Illinois Governor Exempts Himself From Stem Cell Research Oversight

Bioethics   |   Steven Ertelt   |   Mar 16, 2006   |   9:00AM   |   WASHINGTON, DC

Illinois Governor Exempts Himself From Stem Cell Research Oversight Email this article
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by Steven Ertelt Editor
March 16, 2006

Springfield, IL ( — Illinois Gov. Rod Blagojevich has upset state residents with another executive order. This time, he quietly issued a directive exempting himself from state legislative oversight on spending millions of taxpayer dollars on unproven embryonic stem cell research.

Last Spring, when state lawmakers failed to approve legislation to spend public funds on the research, which relies on the destruction of human life, Blagojevich drew criticism for circumventing the legislative process by issuing an executive order to create the Illinois Regenerative Institute for Stem Cell Research.

The July 2005 order used $10 million hidden in his state budget for "scientific research" to fund the controversial program and allow the Illinois Department of Public Health to issues rules governing how the funds would be distributed.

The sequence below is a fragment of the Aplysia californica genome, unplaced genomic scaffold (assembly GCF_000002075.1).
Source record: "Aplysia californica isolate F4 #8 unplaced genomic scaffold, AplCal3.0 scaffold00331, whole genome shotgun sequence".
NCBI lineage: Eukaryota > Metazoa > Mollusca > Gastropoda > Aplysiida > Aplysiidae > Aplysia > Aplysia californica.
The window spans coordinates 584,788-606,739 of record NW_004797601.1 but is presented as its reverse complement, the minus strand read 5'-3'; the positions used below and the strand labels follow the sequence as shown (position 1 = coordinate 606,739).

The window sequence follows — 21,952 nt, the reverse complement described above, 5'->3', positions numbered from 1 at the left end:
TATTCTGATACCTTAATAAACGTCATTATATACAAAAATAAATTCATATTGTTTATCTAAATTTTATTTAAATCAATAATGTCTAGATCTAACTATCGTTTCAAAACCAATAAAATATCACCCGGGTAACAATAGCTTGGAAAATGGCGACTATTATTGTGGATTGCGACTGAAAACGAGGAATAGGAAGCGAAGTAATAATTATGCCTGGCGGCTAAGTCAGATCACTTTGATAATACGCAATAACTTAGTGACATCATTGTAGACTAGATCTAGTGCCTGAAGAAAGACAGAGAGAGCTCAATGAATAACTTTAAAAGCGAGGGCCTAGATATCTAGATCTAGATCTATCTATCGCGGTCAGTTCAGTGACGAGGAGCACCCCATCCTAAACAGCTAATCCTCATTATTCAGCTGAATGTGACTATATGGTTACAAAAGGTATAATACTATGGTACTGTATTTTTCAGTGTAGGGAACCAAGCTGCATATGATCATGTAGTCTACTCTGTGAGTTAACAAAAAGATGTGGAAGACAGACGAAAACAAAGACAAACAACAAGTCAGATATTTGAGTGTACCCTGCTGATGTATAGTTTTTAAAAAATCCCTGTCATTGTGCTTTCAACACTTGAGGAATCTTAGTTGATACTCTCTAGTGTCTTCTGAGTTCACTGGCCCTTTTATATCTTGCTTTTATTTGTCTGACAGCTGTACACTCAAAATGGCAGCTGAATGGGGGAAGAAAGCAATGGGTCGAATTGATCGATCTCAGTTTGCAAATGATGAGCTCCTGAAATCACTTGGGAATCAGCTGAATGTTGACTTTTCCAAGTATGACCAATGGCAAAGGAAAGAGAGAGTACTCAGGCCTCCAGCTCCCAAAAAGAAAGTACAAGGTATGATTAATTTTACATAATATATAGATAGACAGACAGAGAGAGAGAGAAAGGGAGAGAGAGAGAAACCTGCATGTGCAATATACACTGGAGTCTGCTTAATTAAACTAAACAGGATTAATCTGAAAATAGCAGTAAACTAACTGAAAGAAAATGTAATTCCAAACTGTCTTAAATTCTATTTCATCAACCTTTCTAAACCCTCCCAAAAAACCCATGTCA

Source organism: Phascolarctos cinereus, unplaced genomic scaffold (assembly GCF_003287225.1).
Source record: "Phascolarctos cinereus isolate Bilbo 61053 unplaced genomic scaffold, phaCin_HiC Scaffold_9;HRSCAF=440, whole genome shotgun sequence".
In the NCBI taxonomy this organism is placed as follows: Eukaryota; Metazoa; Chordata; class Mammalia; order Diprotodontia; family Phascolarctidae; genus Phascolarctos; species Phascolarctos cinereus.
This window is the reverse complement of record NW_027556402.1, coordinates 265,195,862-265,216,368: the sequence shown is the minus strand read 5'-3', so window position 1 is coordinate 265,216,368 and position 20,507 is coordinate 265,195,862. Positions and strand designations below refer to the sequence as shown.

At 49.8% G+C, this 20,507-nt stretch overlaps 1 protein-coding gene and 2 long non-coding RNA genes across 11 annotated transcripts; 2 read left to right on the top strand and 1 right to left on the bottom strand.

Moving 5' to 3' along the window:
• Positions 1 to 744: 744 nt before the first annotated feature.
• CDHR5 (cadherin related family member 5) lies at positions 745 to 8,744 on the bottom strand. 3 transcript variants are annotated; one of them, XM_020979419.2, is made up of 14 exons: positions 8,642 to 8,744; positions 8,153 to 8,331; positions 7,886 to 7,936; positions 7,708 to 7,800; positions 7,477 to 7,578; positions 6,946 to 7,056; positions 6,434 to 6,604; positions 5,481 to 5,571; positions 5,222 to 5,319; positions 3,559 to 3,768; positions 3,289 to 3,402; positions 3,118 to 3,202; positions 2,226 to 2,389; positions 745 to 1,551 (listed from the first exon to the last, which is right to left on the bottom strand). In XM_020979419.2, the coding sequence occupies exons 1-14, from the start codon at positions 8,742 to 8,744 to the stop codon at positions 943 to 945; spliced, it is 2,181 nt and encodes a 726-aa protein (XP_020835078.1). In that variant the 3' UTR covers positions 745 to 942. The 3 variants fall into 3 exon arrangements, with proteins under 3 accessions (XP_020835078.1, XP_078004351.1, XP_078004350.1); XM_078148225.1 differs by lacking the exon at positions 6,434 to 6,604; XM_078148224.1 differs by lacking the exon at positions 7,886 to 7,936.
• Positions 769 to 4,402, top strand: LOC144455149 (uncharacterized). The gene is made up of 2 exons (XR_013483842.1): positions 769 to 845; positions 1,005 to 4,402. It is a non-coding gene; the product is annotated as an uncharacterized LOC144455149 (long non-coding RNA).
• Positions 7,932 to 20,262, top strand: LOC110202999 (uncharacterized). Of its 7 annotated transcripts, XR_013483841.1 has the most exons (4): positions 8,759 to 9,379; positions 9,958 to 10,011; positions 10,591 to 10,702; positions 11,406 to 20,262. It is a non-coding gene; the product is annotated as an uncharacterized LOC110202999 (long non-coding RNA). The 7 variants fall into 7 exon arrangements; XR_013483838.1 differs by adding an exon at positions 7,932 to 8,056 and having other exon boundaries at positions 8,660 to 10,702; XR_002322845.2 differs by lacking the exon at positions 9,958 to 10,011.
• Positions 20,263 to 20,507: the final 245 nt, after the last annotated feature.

A committee of state lawmakers from the House and Senate would have had to have signed off on the rules the department adopted.

Now, according to an Express News report, Blagojevich has issued a new order to eliminate the requirement that any new rules be adopted to govern the research.

Sen. Dale Righter, a Republican, blasted the governor’s unilateral decision.

"There are no guidelines whatsoever except what the governor himself will decide on where the money will go and what it will be used for," he told the Express News.

Righter told the newspaper that Blagojevich has done everything possible to avoid submitting his plan for legislative approval because he knows state lawmakers oppose funding the unethical research.

"Clearly a majority of the General Assembly opposes public funding for stem cell research," Righter said.

A bill to merely endorse, not fund, embryonic stem cell research failed in the state Senate.

Blagojevich spokeswoman Abby Ottenhoff claimed to the newspaper that the health department issued the rules already so there is no need for the state legislature to sign off on them.

Grants from the $10 million fund are slated to be awarded on April 17 and can go to those conducting either embryonic stem cell research, which has yet to help any patients, or adult stem cell research, which has already produced over 80 treatments.

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